Long-term ecological and geomorphological investigations in the alpine tundra of the Mackenzie Mountains, NWT

Regions: Sahtu Settlement Area

Tags: physical sciences, permafrost, climate change, permafrost degradation

Principal Investigator: Kershaw, G. Peter (38)
Licence Number: 14222
Organization: University of Alberta
Licenced Year(s): 2017 2016 2015 2014 2012 2010 2009 2008 2007 2006 2005 2004 2003
Issued: Aug 01, 2007
Project Team: Jeff Suter (Graduate Student, University of Alberta), Steve Mamet (Graduate Student, University of Alberta), Aaliya Adam (Undergraduate field assistant, University of Alberta)

Objective(s): Permafrost landforms are shrinking in response to climate warming. The researchers want to measure the amount of change each year and the temperature of the permafrost year-round. In addition they want to measure the rate of plant recovery on disturbed areas resulting form the CANOL Project (1942-45).

Project Description: Permafrost landforms are shrinking in response to climate warming. The researchers want to measure the amount of change each year and the temperature of the permafrost year-round. In addition they want to measure the rate of plant recovery on disturbed areas resulting form the CANOL Project (1942-45).

The main study objectives are to: 1. determine the status of permafrost landforms in the study area, and 2. determine long-term recovery after abandonment of the CANOL No. 1 project. Both these objectives are part of long-term studies in the area that were initiated in 1974. Intensive investigations were carried out in 1974, 1977-82 and since 1990. With climate change potentially resulting in warming in the north it is important to know the current condition of permafrost landforms. Since 1990, automated microclimate stations have been operated in the study area. Since 1945 disturbances have been affected by natural processes of revegetation and studies have been underway since 1977 to determine the nature of these processes.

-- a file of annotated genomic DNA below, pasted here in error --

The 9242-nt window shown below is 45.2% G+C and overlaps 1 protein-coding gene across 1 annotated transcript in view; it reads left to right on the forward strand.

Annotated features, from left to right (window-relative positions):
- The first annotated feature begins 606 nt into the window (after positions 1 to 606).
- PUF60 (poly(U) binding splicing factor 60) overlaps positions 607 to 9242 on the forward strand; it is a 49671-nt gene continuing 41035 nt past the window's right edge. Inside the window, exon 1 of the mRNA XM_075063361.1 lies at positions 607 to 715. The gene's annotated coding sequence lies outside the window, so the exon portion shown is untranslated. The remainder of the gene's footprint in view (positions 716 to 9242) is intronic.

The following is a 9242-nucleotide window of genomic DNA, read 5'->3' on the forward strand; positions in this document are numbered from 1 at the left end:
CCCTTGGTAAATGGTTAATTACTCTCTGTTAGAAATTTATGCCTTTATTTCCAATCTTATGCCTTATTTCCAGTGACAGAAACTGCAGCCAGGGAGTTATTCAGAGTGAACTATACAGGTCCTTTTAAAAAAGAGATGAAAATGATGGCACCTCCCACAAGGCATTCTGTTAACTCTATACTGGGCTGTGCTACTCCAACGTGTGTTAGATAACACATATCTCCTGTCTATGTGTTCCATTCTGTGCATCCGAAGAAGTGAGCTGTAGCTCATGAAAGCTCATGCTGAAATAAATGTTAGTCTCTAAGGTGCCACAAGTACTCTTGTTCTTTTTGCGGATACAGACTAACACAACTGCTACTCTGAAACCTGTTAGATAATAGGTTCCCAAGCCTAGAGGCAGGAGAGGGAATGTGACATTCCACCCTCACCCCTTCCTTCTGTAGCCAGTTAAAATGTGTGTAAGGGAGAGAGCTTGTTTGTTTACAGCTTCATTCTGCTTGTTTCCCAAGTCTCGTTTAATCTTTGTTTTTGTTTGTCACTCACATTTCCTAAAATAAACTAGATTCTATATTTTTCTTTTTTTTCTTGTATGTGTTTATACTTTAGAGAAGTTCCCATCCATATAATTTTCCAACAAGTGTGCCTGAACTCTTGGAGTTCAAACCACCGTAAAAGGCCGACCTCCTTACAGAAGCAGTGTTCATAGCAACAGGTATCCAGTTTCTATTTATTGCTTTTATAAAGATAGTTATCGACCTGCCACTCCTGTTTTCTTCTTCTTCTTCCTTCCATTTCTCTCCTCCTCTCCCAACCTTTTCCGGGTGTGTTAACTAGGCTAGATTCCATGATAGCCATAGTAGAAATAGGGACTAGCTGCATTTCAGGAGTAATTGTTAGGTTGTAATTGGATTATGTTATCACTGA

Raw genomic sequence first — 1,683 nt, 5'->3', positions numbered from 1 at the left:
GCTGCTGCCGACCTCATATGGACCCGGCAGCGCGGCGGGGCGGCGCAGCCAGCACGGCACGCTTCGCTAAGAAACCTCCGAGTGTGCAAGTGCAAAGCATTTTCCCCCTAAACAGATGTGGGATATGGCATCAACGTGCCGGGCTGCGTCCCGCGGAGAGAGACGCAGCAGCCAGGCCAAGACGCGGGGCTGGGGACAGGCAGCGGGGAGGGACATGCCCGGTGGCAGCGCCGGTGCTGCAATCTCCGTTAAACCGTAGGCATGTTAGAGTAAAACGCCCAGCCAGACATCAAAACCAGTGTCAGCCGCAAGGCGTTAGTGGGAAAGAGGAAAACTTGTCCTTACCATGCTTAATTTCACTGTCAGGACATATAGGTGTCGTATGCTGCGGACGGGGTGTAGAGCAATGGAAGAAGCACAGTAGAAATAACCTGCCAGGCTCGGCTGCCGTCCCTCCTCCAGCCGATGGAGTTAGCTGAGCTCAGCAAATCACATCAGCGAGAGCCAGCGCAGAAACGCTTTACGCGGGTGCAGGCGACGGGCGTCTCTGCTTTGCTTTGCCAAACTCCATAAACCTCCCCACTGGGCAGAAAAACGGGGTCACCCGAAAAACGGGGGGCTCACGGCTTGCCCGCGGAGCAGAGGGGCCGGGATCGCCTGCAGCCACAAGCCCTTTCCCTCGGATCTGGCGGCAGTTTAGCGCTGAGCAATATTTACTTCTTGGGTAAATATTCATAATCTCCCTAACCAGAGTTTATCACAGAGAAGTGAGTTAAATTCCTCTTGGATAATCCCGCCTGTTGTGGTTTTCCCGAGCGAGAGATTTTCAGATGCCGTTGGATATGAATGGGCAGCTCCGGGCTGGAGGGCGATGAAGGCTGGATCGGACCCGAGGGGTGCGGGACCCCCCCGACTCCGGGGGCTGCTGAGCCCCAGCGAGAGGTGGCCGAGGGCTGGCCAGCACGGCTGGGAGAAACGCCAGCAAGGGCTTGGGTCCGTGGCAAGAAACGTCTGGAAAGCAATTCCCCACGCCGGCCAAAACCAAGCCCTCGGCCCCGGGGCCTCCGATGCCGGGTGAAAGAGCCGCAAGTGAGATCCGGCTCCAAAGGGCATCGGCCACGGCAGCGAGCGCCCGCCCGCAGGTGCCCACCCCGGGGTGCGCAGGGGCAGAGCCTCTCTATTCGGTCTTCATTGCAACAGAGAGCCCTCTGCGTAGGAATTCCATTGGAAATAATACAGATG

Access to the study area during the summer is via the Yukon along the Canol Road through Macmillan Pass. Beyond the base camp, four-wheel drive vehicles, mountain bikes and foot will be the means of transport. Automated microclimate stations powered by solar energy cells operate year-round. The base at Camp 222 includes solar cells to power laptop computers. The field season will be in late July, or early August, to late August. Limited soil sampling and permafrost coring will be conducted and a small amount (<25 kg) could be returned to University of Alberta for analysis. Ground-penetrating radar will be used to map distribution of permafrost in several permafrost landforms. Tree and shrub samples will be retrieved for aging and climate interpretation purposes.

This project has been in a monitoring mode with no published material since 2003. Dr. Kershaw did participate in a community symposium in Yellowknife, gave a CBC radio interview, and presented a public lecture in early March 2006.
Fieldwork will be conducted from August 01 to August 31, 2007 within 5 km of the Canol Heritage Trail, extending from Macmillan Pass (Yukon border) to Caribou Pass.